Texas Politics - The Legislative Branch
  1. Tradition and Modernity
  2. Looking Ahead
  1. Sessions
  2. Special Sessions
  3. Bicameral Structure
  4. Membership
  5. Compensation
  6. Terms of Office
  1. Formal
  2. Informal
  3. Party
  4. Gender, Race, Ethnicity
  5. Incumbency
  6. Age and Occupation
  1. Historical Perspective
Powers and Immunities
  1. Bills
  2. Resolutions
  3. Administrative Powers
  4. Investigative, Impeachment
  5. Immunities
Presiding Officers and Powers
  1. Senate Pres./Lt. Governor
  2. Speaker of the House
  3. Pro Tempore Positions
  1. Committees
  2. System Impact
How a Bill Becomes a Law
  1. Intro, Referral
  2. Committee Action
  3. Floor Action
  4. Conference Committee
  5. Governor's Desk
Citizens Legislative Power
  1. Constitutional Amendments
  2. Initiative and Referendum
10  Conclusions
  1. Reforms
  2. Citizen Participation
  1. Print-friendly format
  2. Key words and phrases
  3. Multimedia resources
  4. Lt. Governors table
  5. Speakers table
5.4    Investigative and Impeachment Powers

The Legislature has the authority to administer oaths and subpoena witnesses and documents in order to obtain information about issues and problems to be addressed through legislation. Such investigations may be conducted jointly by both houses, or by a single house or single committee within either house.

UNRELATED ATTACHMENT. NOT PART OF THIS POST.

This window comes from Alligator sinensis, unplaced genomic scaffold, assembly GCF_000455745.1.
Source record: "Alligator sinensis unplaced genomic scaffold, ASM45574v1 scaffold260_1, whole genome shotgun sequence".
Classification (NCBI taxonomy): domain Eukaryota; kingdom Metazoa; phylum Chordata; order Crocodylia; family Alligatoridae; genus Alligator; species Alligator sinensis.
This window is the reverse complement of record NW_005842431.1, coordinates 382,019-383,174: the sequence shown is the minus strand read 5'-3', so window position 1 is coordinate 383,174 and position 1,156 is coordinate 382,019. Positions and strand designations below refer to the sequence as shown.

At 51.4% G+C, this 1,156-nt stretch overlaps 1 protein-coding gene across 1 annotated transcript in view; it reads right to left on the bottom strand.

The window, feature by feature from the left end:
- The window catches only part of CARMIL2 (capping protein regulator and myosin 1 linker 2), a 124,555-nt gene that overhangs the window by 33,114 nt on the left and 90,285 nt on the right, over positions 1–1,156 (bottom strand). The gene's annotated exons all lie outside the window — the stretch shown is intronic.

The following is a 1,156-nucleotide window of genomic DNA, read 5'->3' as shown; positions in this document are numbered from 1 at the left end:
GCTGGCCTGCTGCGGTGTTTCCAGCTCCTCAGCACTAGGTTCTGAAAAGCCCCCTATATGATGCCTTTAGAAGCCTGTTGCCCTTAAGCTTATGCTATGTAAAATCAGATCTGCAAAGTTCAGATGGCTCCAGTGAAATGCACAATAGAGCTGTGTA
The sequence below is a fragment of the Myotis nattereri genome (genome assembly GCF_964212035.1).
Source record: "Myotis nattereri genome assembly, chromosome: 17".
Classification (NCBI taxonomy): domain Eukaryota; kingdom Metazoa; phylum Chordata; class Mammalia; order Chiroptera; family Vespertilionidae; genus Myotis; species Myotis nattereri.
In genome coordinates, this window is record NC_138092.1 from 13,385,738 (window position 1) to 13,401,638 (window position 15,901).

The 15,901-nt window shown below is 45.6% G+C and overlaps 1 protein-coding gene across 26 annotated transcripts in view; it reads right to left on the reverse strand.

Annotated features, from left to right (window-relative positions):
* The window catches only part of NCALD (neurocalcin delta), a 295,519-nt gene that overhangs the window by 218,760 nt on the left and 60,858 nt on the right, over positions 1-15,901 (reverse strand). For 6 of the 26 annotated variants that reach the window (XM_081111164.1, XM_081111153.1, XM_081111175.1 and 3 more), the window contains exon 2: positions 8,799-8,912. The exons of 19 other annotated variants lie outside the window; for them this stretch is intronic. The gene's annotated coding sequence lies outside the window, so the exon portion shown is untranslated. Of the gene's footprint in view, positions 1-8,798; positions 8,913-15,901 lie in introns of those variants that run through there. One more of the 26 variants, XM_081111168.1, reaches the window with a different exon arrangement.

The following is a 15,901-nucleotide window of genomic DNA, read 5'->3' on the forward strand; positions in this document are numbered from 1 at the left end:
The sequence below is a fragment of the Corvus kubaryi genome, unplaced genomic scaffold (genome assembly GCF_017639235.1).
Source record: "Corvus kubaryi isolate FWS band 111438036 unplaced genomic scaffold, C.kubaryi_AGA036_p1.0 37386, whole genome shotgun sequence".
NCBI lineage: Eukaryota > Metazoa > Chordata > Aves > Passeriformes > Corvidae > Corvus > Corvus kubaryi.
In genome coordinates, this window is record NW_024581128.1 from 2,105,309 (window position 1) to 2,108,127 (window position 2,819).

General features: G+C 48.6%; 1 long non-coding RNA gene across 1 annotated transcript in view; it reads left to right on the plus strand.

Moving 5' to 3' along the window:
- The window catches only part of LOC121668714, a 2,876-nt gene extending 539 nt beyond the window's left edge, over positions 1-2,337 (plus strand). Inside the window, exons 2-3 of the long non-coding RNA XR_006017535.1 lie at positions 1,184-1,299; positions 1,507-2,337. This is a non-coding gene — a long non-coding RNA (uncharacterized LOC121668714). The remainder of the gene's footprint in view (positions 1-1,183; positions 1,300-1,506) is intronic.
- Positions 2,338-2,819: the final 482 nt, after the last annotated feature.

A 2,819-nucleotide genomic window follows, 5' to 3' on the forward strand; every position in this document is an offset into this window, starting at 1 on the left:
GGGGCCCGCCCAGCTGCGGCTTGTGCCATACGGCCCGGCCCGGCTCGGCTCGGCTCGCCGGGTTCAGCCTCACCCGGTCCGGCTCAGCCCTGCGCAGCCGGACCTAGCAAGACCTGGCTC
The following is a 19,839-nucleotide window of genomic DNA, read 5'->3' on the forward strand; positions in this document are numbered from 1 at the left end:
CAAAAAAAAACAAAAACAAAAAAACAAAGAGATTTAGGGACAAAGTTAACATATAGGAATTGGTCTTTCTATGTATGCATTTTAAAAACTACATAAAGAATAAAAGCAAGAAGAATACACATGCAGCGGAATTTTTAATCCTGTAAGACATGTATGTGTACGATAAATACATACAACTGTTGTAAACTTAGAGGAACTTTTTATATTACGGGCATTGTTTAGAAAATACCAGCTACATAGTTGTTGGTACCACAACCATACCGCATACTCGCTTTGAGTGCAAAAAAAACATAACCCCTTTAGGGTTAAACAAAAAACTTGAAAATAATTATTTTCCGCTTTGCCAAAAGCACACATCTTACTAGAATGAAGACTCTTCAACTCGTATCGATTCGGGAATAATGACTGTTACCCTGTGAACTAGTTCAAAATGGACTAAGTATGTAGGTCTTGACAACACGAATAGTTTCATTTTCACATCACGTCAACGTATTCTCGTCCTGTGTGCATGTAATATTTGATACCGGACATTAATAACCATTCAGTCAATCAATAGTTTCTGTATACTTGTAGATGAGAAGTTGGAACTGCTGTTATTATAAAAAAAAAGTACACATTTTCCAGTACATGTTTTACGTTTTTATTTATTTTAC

Additionally, the House of Representatives has the power to impeach state judges all the way up to the Texas Court of Criminal Appeals and the Supreme Court of Texas, as well as executive branch officials.

The impeachment process is the first step in prosecuting a state official for crimes and offenses, much like an indictment in criminal courts. This step simply seeks to confirm that the charges brought against an individual have merit. If the House does impeach an official (i.e., finds sufficient cause for the charges), the Senate then tries the case.

Texas Politics:
© 2005, Liberal Arts Instructional Technology Services
University of Texas at Austin